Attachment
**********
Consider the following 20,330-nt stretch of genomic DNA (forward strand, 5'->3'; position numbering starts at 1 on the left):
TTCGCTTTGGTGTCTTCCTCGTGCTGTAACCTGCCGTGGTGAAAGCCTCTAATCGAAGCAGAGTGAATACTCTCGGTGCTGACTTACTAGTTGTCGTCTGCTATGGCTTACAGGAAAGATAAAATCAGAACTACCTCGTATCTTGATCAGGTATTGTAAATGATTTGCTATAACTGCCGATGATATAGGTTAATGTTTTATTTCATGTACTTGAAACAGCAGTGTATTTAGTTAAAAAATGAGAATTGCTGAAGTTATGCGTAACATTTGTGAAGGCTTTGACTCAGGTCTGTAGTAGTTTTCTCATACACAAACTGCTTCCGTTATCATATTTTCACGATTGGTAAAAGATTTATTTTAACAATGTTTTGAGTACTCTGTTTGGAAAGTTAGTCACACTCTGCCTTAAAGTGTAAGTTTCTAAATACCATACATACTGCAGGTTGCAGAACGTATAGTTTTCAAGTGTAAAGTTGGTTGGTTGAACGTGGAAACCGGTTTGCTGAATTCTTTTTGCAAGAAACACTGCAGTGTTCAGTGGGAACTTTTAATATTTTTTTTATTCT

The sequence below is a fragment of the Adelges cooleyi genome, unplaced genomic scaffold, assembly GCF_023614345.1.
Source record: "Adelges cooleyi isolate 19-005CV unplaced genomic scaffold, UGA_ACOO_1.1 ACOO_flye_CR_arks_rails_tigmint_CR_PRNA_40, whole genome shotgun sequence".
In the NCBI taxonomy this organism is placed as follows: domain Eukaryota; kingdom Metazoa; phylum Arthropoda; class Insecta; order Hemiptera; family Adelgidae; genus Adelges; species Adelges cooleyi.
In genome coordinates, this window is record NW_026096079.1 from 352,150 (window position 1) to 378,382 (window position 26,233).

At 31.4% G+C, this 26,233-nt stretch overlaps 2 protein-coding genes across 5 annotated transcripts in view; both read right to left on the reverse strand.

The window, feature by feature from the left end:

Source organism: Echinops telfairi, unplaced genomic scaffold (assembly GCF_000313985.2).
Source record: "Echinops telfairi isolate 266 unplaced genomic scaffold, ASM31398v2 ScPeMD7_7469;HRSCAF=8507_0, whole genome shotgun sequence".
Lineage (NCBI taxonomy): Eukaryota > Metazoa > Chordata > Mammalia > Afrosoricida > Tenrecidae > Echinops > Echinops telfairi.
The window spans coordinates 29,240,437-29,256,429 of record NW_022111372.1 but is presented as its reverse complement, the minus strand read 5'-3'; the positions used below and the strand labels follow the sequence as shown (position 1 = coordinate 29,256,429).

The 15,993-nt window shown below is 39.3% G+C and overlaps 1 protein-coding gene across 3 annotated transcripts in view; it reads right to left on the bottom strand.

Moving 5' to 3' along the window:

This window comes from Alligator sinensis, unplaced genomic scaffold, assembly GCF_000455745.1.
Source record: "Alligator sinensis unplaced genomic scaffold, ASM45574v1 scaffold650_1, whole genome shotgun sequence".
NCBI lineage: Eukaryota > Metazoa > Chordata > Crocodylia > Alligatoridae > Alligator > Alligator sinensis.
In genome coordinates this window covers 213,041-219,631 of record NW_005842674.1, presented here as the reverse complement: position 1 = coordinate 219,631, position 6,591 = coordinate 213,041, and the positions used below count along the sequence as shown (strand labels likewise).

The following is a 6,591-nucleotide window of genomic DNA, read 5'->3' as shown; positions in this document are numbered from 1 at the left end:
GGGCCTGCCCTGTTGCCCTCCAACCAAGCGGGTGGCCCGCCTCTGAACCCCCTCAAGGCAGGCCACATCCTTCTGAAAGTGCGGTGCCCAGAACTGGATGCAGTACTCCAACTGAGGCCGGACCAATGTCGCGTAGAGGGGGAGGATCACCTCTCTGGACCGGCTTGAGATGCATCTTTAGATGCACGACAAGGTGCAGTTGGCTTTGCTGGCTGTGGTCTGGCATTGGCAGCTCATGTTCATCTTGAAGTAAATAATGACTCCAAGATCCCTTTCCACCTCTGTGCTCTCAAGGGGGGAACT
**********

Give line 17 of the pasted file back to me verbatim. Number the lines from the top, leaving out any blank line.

NCBI lineage: Eukaryota > Metazoa > Chordata > Crocodylia > Alligatoridae > Alligator > Alligator sinensis.